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  May 3, 2016
 
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APPEALS COURT AGREES WITH CIVIL RIGHTS GROUPS, OVERTURNS VERGARA

COPYCAT CASES PENDING IN NEW YORK AND MINNESOTA

On April 14, the California Court of Appeal held that the state statutes on teacher tenure, dismissal, and seniority do not deprive students of their right to equal protection under the California constitution. As civil rights amici urged in their brief, the Court held that plaintiffs failed to show the statutes are the cause of any group of students receiving an education inferior to other students.

The amici -- Education Law Center, Lawyers' Committee for Civil Rights of the San Francisco Bay Area, Equal Justice Society, Southern Poverty Law Center, and Asian Americans Advancing Justice-Los Angeles -- asserted that plaintiffs failed to prove that state tenure and layoff laws are casually linked to a systemic lack of ineffective teachers in any specific California district or districts, thereby depriving students of their constitutional right to education.

The amici also informed the Court of the other factors -- ignored by the Vergara plaintiffs -- that research demonstrates do correlate to deficits in teaching quality and gaps in student outcomes, especially in high poverty districts and schools.

The civil rights brief explained that adequate education funding is the foundation for enabling California school districts to provide effective teaching for all students. Moreover, the brief presents a compelling argument that the lack of funding directly affects a student's access to a quality education. Simply put, fair and sufficient funding is essential to provide a high quality teacher workforce in California's school districts.

The amici brought to the Court's attention the fact that adequate funding is a prerequisite for providing effective teaching, not only because funding for competitive salaries is necessary to attract and retain well-prepared and experienced teachers but also reasonable class sizes improve the quality of education for students. Moreover, resources for mentoring and professional development improve teaching quality and reduce turnover.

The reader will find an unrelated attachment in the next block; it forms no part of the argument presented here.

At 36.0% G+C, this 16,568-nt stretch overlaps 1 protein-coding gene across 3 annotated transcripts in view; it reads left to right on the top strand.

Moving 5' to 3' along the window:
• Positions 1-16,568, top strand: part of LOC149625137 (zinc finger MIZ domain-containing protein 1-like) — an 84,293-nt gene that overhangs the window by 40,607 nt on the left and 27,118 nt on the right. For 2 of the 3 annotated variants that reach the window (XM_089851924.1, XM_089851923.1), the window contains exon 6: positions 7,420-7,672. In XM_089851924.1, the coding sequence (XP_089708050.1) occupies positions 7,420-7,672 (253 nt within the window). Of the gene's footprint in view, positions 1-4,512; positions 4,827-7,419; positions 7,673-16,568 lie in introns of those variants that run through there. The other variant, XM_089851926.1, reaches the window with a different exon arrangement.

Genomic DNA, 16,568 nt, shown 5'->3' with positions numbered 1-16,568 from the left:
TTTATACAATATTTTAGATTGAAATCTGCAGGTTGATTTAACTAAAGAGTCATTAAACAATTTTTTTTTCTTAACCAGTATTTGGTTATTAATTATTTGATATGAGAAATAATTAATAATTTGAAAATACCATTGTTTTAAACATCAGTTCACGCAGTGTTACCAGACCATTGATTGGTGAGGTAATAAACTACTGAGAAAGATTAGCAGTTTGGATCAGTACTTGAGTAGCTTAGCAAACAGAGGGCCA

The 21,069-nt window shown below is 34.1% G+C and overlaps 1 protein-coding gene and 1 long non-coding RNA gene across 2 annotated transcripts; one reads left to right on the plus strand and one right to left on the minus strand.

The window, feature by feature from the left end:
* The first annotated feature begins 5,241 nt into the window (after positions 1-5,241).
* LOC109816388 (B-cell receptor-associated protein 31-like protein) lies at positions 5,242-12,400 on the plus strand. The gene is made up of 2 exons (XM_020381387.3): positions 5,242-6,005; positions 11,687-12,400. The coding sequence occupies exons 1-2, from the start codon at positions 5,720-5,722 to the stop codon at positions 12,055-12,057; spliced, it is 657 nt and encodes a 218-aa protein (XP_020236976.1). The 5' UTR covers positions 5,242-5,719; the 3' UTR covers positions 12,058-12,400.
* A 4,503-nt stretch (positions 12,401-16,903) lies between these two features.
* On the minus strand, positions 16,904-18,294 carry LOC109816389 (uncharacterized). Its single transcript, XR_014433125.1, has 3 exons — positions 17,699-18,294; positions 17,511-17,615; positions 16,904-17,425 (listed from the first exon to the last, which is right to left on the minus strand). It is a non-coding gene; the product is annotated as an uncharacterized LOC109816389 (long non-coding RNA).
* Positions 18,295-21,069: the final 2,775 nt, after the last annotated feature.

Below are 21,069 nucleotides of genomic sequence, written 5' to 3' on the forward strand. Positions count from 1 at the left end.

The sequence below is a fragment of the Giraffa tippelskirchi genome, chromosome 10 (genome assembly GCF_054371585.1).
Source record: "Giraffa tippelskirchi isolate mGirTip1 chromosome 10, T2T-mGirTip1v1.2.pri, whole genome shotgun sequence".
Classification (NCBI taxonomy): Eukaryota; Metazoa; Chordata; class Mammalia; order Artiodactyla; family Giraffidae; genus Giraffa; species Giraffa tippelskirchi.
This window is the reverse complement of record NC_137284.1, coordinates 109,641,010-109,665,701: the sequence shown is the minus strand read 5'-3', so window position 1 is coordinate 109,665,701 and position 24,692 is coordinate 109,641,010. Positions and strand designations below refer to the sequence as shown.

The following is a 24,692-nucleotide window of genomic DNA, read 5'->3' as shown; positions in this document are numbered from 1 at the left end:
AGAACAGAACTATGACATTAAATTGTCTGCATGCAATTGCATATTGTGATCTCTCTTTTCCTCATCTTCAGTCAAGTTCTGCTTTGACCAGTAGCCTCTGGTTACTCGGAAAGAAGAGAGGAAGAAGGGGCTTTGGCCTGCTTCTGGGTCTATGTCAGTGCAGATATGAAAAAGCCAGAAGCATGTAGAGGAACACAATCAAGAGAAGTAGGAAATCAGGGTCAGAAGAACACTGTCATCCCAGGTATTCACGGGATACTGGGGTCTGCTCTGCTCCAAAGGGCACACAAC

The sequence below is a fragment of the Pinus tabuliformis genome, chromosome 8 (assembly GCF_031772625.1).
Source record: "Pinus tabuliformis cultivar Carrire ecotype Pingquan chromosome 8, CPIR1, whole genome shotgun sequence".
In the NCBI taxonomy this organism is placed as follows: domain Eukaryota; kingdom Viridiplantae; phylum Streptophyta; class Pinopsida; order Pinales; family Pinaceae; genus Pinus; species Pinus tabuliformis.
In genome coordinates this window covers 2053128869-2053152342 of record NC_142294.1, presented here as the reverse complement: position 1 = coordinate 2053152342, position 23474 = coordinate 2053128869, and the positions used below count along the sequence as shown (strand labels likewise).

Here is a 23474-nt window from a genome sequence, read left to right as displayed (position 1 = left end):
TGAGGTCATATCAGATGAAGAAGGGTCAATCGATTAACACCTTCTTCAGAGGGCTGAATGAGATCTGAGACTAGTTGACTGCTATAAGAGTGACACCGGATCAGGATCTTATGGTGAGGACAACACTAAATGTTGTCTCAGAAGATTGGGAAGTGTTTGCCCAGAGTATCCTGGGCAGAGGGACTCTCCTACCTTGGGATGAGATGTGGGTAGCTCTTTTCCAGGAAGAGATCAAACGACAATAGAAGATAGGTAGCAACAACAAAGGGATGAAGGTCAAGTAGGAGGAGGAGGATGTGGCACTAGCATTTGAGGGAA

Finally, the amici recounted for the Court the expensive research showing that adequate educational resources yield better results for students.

"The Appellate Court got it right: the plaintiffs presented no proof that tenure and other teacher work laws are causing a denial of students' education rights in any district or set of districts in California," said David Sciarra, Executive Director of the Education Law Center. "Our brief focused the Court on the real issues, particularly the need for adequate and fair funding to enable districts to attract, support and retain an effective teacher workforce, particularly in districts serving the state's must vulnerable school children."

In reversing a 2014 lower court ruling in this case, Vergara v. State, the Court of Appeal explained the causation burden plaintiffs bore in this facial challenge to the statutes and plaintiffs' poor showing in trying to carry that burden. As the court stated and the evidence showed, "administrators---not the statutes---ultimately determine where teachers within a district are assigned to teach. Critically, plaintiffs failed to show that the statutes themselves make any certain group of students more likely to be taught by ineffective teachers than any other group of students."

Education Law Center Press Contact:

Molly A. Hunter

Education Justice, Director

mhunter@edlawcenter.org

973-624-1815, x 19

 
     
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